J. M. Dieterich and E. A. Carter, “Quantum Solutions for a Sustainable Energy Future,” Nat. Rev. Chem., 1, 0032 (2017). doi: 10.1038/s41570-017-0032

Publications

Sours: https://mae.princeton.edu/people/faculty/carter

Princeton emily carter

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  • John Mark P. MartirezJohn Mark P. MartirezAssistant Project Scientist, University of California, Los AngelesVerified email at g.ucla.edu
  • John A. KeithJohn A. KeithR.K. Mellon Faculty Fellow in Energy, Associate Professor, Chemical & Petroleum Engineering, PITTVerified email at pitt.edu
  • William A GoddardWilliam A GoddardProfessor Chemistry, Materials Science, Applied PhysicsVerified email at caltech.edu
  • Florian LibischFlorian LibischAssociate Professor, Institute for Theoretical Physics, Vienna University of TechnologyVerified email at tuwien.ac.at
  • Michele PavoneMichele PavoneDepartment of Chemical Sciences, University of Naples Federico IIVerified email at unina.it
  • De-en JiangDe-en JiangProfessor of Chemistry, University of California, RiversideVerified email at ucr.edu
  • Niri GovindNiri GovindPacific Northwest National LaboratoryVerified email at pnnl.gov
  • Chen HuangChen HuangAssociate Professor, Department of Scientific Computing - Florida State UniversityVerified email at fsu.edu
  • Peilin LiaoPeilin LiaoPurdue UniversityVerified email at purdue.edu
  • Ana Belén Muñoz-GarcíaAna Belén Muñoz-GarcíaAssociate Professor, Department of Physics, University of Naples Federico IIVerified email at unina.it
  • Andrew RitzmannAndrew RitzmannPacific Northwest National LaboratoryVerified email at pnnl.gov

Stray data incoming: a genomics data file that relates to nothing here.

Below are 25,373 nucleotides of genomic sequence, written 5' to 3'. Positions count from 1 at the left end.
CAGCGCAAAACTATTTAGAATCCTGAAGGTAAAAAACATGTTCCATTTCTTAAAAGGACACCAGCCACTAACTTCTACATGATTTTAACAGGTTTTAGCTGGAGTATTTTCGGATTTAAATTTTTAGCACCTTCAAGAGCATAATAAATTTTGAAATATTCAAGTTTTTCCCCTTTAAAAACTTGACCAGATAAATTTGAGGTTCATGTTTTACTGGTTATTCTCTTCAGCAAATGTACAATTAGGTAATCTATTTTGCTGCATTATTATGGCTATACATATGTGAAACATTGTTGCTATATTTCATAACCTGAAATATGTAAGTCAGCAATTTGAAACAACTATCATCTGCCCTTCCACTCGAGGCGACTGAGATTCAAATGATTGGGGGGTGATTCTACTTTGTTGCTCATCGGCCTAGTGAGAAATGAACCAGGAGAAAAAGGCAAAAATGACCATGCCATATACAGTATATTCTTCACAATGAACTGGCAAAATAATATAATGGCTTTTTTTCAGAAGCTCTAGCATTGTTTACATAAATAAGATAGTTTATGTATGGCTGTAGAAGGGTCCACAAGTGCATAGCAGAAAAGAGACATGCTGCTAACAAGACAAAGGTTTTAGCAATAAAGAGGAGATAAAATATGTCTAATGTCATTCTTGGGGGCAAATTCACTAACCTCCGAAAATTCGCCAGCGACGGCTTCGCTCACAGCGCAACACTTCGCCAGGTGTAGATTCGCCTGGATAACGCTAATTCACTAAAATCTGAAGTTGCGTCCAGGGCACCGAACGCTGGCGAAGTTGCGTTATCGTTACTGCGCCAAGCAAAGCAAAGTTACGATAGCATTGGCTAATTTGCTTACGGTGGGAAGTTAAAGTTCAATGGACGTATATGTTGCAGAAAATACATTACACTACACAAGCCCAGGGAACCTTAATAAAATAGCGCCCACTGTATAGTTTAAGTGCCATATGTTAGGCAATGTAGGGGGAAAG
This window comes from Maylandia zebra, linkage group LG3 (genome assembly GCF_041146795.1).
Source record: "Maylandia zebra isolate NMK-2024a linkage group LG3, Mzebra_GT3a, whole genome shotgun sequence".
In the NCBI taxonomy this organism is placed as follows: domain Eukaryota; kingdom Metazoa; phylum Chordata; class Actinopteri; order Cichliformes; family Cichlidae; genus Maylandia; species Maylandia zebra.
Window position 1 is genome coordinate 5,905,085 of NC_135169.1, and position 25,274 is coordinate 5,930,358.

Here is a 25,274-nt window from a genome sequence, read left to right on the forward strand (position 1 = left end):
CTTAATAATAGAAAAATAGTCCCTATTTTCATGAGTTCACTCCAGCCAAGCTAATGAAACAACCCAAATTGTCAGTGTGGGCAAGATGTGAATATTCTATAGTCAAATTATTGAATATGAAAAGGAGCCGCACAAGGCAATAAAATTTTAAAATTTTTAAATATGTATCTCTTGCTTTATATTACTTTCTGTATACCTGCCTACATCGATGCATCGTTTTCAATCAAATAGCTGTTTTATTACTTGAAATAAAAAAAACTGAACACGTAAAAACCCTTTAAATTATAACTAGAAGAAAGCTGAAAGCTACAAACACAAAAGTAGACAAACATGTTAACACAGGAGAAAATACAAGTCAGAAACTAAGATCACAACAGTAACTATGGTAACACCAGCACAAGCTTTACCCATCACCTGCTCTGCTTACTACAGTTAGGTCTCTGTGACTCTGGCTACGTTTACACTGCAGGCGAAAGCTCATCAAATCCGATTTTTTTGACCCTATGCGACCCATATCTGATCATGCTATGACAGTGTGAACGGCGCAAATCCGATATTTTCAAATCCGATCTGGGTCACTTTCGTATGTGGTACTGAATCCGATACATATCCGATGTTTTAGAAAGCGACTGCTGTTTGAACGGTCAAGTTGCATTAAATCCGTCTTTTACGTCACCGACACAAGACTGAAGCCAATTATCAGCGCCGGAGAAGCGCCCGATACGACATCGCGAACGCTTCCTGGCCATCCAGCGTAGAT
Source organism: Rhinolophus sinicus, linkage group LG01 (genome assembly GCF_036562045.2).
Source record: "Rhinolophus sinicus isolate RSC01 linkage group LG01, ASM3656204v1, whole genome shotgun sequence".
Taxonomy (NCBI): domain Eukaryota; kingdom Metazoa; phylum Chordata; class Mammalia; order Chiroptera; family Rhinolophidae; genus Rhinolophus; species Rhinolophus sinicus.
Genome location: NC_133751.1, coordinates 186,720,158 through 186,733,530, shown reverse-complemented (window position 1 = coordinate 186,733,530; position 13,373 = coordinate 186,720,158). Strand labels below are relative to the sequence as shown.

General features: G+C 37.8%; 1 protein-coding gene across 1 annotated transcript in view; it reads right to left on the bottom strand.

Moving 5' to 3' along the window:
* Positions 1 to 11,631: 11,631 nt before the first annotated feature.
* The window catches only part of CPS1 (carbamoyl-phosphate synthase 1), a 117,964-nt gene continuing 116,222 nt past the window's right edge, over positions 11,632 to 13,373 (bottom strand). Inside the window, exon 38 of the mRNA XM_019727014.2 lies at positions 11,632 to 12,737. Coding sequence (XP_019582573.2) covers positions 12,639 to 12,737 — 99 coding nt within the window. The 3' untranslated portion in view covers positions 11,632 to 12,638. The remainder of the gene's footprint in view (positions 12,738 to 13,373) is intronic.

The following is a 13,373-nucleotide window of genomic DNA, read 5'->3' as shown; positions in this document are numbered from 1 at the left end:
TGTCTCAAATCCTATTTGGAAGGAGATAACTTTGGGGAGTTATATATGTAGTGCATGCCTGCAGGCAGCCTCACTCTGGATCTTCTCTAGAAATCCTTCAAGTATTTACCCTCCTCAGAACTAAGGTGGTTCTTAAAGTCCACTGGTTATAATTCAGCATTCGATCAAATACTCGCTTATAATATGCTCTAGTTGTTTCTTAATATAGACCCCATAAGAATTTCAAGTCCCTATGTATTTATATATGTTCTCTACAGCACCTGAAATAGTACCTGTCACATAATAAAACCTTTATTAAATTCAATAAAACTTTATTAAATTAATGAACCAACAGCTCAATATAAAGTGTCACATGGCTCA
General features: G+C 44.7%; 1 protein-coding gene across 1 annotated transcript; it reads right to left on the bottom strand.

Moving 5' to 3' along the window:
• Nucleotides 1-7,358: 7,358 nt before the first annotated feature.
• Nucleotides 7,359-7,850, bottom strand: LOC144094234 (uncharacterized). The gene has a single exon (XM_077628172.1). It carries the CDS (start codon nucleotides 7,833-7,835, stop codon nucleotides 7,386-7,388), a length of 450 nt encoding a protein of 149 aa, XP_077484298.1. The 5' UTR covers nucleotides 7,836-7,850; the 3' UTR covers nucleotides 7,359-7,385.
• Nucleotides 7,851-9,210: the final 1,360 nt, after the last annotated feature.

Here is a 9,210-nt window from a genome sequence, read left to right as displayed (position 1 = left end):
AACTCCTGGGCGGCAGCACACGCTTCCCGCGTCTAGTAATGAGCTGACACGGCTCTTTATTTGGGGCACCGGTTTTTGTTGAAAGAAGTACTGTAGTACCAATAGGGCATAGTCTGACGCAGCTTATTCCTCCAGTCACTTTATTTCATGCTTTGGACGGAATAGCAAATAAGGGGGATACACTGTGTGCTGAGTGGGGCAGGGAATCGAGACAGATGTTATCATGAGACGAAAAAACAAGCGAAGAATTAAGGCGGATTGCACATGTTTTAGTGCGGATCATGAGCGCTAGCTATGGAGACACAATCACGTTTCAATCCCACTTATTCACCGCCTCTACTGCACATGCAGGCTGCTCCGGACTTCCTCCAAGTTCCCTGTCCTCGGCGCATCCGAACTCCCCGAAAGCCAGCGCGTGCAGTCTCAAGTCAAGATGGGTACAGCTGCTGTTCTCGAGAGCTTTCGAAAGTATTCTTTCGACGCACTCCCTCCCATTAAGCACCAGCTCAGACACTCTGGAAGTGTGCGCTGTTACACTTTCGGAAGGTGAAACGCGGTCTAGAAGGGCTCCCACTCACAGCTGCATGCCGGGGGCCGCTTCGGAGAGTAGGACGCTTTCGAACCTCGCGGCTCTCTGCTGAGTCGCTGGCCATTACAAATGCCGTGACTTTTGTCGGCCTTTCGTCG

• Maytal Caspary TorokerMaytal Caspary TorokerProfessor of Department of Materials Science and Engineering, Technion - Israel Institute ofVerified email at tx.technion.ac.il
  • Michael OrtizMichael OrtizCaltech AND Brown UniversityVerified email at caltech.edu
  • Linan ZhouLinan ZhouSouth China University of TechnologyVerified email at scut.edu.cn
  • Emily JarvisEmily JarvisAsst. Prof. Chemistry and Biochemistry, Loyola Marymount UniversityVerified email at lmu.edu
  • Christine J. WuChristine J. WuLawrence Livermore National LaboratoryVerified email at llnl.gov
  • Martina LessioMartina LessioUniversity of New South Wales (UNSW)Verified email at unsw.edu.au
  • Kuang YuKuang YuTsinghua-Berkeley Shenzhen InstituteVerified email at sz.tsinghua.edu.cn
Sours: https://scholar.google.com/citations?user=vluc7z8AAAAJ&hl=en
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Renowned energy expert Emily Carter returns to Princeton to advise PPPL on sustainability science

Emily A. Carter, former dean of the Princeton University School of Engineering and Applied Science, and most recently executive vice chancellor and provost at the University of California, Los Angeles (UCLA), has been named Senior Strategic Advisor for Sustainability Science at the U.S. Department of Energy’s (DOE) Princeton Plasma Physics Laboratory (PPPL), Steve Cowley, PPPL director, announced today.